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The 7 Learning Styles

The 7 Learning Styles

The 7 Learning Styles

The 7 Learning Styles: In school and college, you would have noticed that in spite of you and your classmates being in the same class and being taught by the same teacher, there are some students who end up doing better in examinations than the others. While most of it varies on an individual’s ability to learn and remember things, different learning styles also play an important role here.

Howard Gardner proposed the theory of the 7 different learning styles. He insisted that everyone has a different learning method, and tried to cover the broad learning spectrum into seven areas. He also said that students and people, in general, would do way better at learning if they are presented with information through different mediums. Here are the 7 learning styles proposed by Howard Gardner.


Visual learning is the type of learning style that we have been practicing right from when we were kids. We see something or someone and start forming an association with it. For example, when a small baby sees their mother, they immediately know it is her because they have seen her take care of them, feed them, clean them, etc. The ability to recognize faces comes from visual learning itself. In terms of academics, visual learning is when a student prefers learning through visual things, such as by looking at pictures, colorful charts, flashcards, etc. People who prefer learning visually get images clear in their heads and can use that to their advantage.

The 7 Learning Styles
The 7 Learning Styles


Children who prefer to use their muscles, pick up and build, etc. are known as kinesthetic learners. They tend to learn things better when they are also physically acting towards it. For example, kinesthetic learners will find it easier to learn numbers when there are blocks given to them and they have to build a tower of a certain number of blocks, or they can learn alphabets better when they are given other games or activities where you have to fill in the alphabets physically. In some cases, physical movement helps the brain to record the memory better and more clearly.


Logical, also known as a mathematical learner, is a child who learns better through logical reasoning and proper methodology. These are often children who like to ask questions about why certain things are the way they are, and also prefer receiving a well-structured and meaningful answer to it. These kids prefer to have good reasoning behind everything, which helps them learn and grow. It becomes difficult to teach them, as well as for them to learn if there is no proper explanation for an answer. Logical learners do well in fields that include or have a dominance of science and mathematics.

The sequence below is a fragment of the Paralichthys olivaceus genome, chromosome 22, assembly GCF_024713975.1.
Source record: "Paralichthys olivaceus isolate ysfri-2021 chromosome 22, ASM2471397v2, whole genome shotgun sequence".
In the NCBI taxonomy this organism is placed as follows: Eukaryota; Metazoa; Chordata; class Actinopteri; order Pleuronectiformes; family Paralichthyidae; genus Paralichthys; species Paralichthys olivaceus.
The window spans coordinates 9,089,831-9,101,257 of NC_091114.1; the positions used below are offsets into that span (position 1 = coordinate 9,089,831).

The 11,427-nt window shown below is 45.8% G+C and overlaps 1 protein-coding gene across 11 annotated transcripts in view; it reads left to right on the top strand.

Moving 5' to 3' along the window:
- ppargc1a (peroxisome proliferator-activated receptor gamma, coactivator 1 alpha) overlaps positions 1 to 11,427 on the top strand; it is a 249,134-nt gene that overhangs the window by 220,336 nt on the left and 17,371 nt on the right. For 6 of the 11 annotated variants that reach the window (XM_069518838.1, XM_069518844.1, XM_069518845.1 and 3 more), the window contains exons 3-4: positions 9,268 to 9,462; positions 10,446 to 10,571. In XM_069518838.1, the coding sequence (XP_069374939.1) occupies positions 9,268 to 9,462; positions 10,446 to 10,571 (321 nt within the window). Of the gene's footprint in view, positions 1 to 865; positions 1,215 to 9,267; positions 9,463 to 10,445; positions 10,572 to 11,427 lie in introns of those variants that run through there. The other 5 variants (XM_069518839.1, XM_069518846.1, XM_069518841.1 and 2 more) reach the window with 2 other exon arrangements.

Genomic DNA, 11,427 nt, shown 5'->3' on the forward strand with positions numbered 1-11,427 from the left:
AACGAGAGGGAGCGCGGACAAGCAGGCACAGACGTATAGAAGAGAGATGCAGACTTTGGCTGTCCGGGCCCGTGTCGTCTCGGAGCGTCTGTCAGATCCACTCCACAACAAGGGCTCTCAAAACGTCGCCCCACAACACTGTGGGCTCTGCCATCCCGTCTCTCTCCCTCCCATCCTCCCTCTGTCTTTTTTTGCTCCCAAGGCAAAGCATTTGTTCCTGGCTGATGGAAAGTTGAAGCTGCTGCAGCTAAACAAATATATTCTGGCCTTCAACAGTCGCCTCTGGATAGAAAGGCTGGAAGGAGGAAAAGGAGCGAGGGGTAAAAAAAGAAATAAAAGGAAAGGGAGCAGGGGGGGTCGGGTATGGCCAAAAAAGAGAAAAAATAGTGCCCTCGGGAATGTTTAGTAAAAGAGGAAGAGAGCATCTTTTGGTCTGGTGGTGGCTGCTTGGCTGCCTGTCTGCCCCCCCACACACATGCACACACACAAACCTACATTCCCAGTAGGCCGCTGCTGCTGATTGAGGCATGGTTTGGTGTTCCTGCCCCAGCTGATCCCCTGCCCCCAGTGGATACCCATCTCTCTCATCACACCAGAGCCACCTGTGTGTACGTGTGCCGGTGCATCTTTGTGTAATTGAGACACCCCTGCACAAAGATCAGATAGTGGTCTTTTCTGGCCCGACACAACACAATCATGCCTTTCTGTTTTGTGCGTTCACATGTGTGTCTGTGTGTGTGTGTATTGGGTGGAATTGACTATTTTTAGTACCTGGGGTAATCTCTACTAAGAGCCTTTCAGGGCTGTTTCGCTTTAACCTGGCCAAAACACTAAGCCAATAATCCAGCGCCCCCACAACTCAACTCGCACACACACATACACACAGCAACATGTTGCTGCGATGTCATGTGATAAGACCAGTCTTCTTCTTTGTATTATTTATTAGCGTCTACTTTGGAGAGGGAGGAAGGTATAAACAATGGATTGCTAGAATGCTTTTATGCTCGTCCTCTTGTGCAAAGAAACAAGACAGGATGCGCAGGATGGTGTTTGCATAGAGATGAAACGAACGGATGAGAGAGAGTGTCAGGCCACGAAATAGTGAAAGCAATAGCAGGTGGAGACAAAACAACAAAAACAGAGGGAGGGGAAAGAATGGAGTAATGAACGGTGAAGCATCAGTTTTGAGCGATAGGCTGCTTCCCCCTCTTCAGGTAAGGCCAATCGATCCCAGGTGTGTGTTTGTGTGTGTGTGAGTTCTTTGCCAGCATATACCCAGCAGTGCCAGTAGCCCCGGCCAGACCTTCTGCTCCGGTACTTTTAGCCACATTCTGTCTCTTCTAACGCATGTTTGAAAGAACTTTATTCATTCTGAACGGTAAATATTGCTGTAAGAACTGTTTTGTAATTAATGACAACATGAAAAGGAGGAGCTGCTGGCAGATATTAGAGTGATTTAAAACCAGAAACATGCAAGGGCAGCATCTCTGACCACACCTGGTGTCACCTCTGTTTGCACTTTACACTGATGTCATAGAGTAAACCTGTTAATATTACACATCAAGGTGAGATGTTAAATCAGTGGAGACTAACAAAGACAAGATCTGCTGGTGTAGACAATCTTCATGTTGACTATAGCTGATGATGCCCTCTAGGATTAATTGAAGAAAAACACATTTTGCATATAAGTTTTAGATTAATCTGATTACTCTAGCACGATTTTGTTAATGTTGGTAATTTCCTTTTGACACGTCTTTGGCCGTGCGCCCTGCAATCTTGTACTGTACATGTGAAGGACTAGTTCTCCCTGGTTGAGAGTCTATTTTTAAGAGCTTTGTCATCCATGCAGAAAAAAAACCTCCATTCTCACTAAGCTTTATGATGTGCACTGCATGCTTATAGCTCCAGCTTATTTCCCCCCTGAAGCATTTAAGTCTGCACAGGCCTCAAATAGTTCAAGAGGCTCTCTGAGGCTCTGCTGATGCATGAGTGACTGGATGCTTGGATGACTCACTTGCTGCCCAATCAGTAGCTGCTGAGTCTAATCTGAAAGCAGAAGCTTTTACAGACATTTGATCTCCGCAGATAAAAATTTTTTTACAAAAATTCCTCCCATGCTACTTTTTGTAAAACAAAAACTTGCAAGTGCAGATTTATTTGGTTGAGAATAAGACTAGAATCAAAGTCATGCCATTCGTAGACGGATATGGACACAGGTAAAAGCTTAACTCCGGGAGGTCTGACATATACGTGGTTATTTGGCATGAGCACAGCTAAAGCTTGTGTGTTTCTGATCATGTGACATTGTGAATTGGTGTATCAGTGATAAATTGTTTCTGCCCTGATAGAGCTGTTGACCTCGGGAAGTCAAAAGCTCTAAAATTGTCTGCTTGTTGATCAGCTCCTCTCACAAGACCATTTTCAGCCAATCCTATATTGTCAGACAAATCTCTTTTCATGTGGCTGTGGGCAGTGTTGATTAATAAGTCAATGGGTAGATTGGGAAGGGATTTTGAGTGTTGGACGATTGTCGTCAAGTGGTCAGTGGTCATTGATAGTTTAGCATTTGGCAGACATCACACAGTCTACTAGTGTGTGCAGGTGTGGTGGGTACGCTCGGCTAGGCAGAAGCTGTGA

The 7 Learning Styles
The 7 Learning Styles


Children are very quick to pick up something that they heard. However, there are some that are better than the others at picking things up and remembering them. These children are aural learners. They learn better when the material is being given to them through auditory means, such as recorded lectures, podcasts, music, audiobooks, etc. They can remember things that were said better than remembering things that they read somewhere or written somewhere. The best way to study for these kinds of learners is to record the study material themselves and listen to it over and over again till it is clear to them.


Verbal or linguistic learners are people who learn and remember by speaking more. Remember as children, most the parents would constantly ask their children to say what they are reading out loud, as it can help with memorization. That stands true for many people as while saying things out loud, you are also hearing them back. Children who do well with verbal learning tend to have an upper hand in vocabulary-related games such as word puzzles, or crosswords, and also like to sing.

The 7 Learning Styles
The 7 Learning Styles


Social learning is when a child prefers to learn in groups of people. They like to develop their knowledge by talking to people around them and learning from their experiences and stories. These children often tend to do extremely well in classroom settings, and might not do so well if home-schooled. They are extremely confident in their skills and often are good speakers and listeners. Learning with a group helps them open up to different ideas and thoughts. Children with interpersonal or social learning styles would also prefer learning through conducting real-life research and survey about the concept that they are studying.


Solitary is the exact opposite of the social learning style. This is when a child finds it comfortable and prefers to learn when they are alone. Being alone helps their minds focus more and better on the subject matter. They might get distracted or overwhelmed by studying in classrooms. These kids will do great if home-schooled. They might be socially shy as well. Being alone gives them the comfort of not being looked over by someone, they can find their peace of mind and study well then.

Also Read: 5 Qualities of a Good Leader

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